Searching for the Golden Orb

Two wood ducks whistled, but remained unseen. The hired hunter crouched down as he tucked the bag of duck shot into the deerskin shot pouch that hung on his right side. Light rain drizzled through a humid fog. The air smelled of earthworms and wet oak leaves. The fowls, a hen and a drake, edged the hardwoods, winging just inside the narrow clearing. With a sharp bank right, the drake looked down on the standing water in the south corner of the huckleberry swamp. The pair veered into the oaks and hickories with another shrill whistle.

The woodsman grounded his right knee out of habit. The Northwest gun eased up. With judicious care, an anxious thumb clicked the cock into the sear’s first notch. Teeth gripped the horn’s plug. The index finger covered the cow horn’s tip, cut off and augured out, metering a dash of black granules into the pan. Plug in place, the frizzen snapped closed, ready for the wood duck’s second pass, which never materialized.  

Ten minutes ticked by. The forest tenant scrambled to his feet, sighed and tipped the smoothbore’s muzzle down as he pressed the stock and lock under his right arm. The death bees rattled and buzzed, then pitter-patted onto the wet leaves.

The fowl’s whistle interrupted the backcountry hunter; he did not roll and tamp the final leaf over the precious charge. He knelt again. More out of superstition than frugality, his fingers gathered up all the black pebbles his eyes could see, not wishing to miss “the golden orb,” the solitary bee that might down his next meal.

The trading post's hired hunter sits behind an oak tree waiting for the wood ducks to return.

The hired hunter resumed the evening’s still-hunt. Buffalo-hide moccasins whispered down the rise, along the doe trail to a stout oak tree that grew up and out over the thickets stagnant water. His rolled blanket, bound with a leather portage collar, thumped behind the oak. He glanced about, then sat on the wool cushion, hoping the wood ducks might return to roost in the sequestered puddle.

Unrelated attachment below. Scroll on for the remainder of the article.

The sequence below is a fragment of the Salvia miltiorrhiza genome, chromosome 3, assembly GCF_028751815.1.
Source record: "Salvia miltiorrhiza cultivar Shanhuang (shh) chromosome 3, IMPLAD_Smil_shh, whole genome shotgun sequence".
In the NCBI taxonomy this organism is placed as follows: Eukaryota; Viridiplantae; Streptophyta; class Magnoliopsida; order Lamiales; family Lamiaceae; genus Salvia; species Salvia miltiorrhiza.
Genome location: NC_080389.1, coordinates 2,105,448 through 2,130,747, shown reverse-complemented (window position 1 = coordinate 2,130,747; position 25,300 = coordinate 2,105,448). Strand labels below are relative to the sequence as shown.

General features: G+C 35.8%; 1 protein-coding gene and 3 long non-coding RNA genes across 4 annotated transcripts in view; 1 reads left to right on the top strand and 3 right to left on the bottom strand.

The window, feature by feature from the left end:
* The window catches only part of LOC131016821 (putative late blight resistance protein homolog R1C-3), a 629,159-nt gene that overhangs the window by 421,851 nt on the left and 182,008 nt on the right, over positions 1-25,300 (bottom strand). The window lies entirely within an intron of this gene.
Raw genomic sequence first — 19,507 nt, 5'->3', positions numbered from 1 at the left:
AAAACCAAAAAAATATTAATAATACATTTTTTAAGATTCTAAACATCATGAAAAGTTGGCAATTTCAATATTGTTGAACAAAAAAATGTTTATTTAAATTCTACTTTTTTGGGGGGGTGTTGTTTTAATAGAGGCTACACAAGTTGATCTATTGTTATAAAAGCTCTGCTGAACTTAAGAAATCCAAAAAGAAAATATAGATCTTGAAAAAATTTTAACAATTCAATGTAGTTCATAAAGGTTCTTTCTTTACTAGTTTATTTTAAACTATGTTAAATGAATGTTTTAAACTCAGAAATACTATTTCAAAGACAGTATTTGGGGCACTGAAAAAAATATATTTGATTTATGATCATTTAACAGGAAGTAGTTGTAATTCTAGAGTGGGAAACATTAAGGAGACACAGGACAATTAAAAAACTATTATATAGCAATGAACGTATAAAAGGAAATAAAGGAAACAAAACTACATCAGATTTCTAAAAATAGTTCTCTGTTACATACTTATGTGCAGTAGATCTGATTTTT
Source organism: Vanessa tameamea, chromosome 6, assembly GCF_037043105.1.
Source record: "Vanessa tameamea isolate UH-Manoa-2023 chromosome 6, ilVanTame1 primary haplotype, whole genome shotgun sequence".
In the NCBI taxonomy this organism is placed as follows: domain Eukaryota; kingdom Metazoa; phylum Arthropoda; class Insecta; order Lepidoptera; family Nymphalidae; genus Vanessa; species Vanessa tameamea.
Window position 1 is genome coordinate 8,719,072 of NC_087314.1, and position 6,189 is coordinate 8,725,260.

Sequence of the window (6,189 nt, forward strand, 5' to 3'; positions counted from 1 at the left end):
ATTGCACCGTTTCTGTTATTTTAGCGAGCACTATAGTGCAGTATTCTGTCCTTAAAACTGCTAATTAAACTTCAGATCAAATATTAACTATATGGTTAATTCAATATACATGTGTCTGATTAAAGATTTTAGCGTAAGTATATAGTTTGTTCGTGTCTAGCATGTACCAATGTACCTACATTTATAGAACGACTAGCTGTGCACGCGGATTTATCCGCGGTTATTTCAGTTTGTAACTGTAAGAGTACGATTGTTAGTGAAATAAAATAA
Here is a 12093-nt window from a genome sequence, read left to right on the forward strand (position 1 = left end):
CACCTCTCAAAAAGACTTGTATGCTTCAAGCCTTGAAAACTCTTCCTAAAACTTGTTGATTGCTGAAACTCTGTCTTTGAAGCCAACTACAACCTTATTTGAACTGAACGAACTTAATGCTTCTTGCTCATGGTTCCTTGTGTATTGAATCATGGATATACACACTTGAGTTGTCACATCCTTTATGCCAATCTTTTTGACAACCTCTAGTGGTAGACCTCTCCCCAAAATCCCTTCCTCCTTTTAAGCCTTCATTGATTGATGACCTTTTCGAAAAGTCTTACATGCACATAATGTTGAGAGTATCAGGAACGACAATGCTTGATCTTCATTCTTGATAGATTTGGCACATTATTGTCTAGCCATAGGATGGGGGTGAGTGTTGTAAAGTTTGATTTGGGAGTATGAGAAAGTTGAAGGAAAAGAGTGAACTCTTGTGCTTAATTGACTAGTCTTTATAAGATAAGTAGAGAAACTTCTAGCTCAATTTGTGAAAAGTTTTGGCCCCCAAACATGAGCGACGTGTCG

Ferns and sumac dotted the point to his left, to his right more oaks, a single shag-bark hickory and two wild cherry trees. The oaks still flaunted an abundance of green leaves; the hickory was golden yellow and the cherries almost barren.

A long-legged spider crept up the right, hunt-stained leggin, but paused at the leather thong, the one that replaced the tie the woodsman lost the week before on a wild turkey hunt, two ridges west of the huckleberry swamp’s wet corner.  As he watched the spider, the hunter realized the rain stopped. A fox squirrel barked, “Chukk, chukk, chukk, chukk.”

Geese ke-honked to the west, seeking a night’s rest on the River Raisin, sounding like they dropped in at the sand flats. Two more flocks arrived. A red squirrel twittered, “Churrrrrrrrrrrrrrrrrr, churrrrrrrrrrrrrrrr.” Five chickadees whirred in. “Chic, a-dee, dee, dee, dee…” they said as they flitted from twig to twig. And then the silence descended that marked the end of that dismal, but joyous November day, in the Year of our Lord, 1795…

Unraveling a Mystery

Ten or so years ago, a traditional black powder hunter sent me an email, wanting to set up a time to talk. He had a problem with a wild turkey hunt. The tale of woe began at the end. The gobbler took his time strutting to the hen. The time traveler was anxious, breathing hard and shaking a bit, but he calmed his nerves when the tom stepped inside the crossed sticks that marked the fusil’s maximum effective distance.

“I gave him a couple of steps,” he said. “He stopped in front of a dead oak with no bark. I was right on. The pan flashed. The gun fired quick. Above the smoke, I watched him fly up in a distant tree top. I waited, then he flew off.” He paced the distance at twenty-one yards.

The conversation reverted to the beginning of the hunt. Well before daylight, the voyageur, his family was French Canadian so his persona reflected a great, great, great relative’s 18th-century profession, left his house, walked to the back of his yard and loaded the fusil de chasse. A fresh load for each day was his habit. He followed the foot trail into the woods and set out one hen decoy. He took his place in a makeshift blind of twigs, limbs and burlap. “It’s almost impossible to see me,” he added.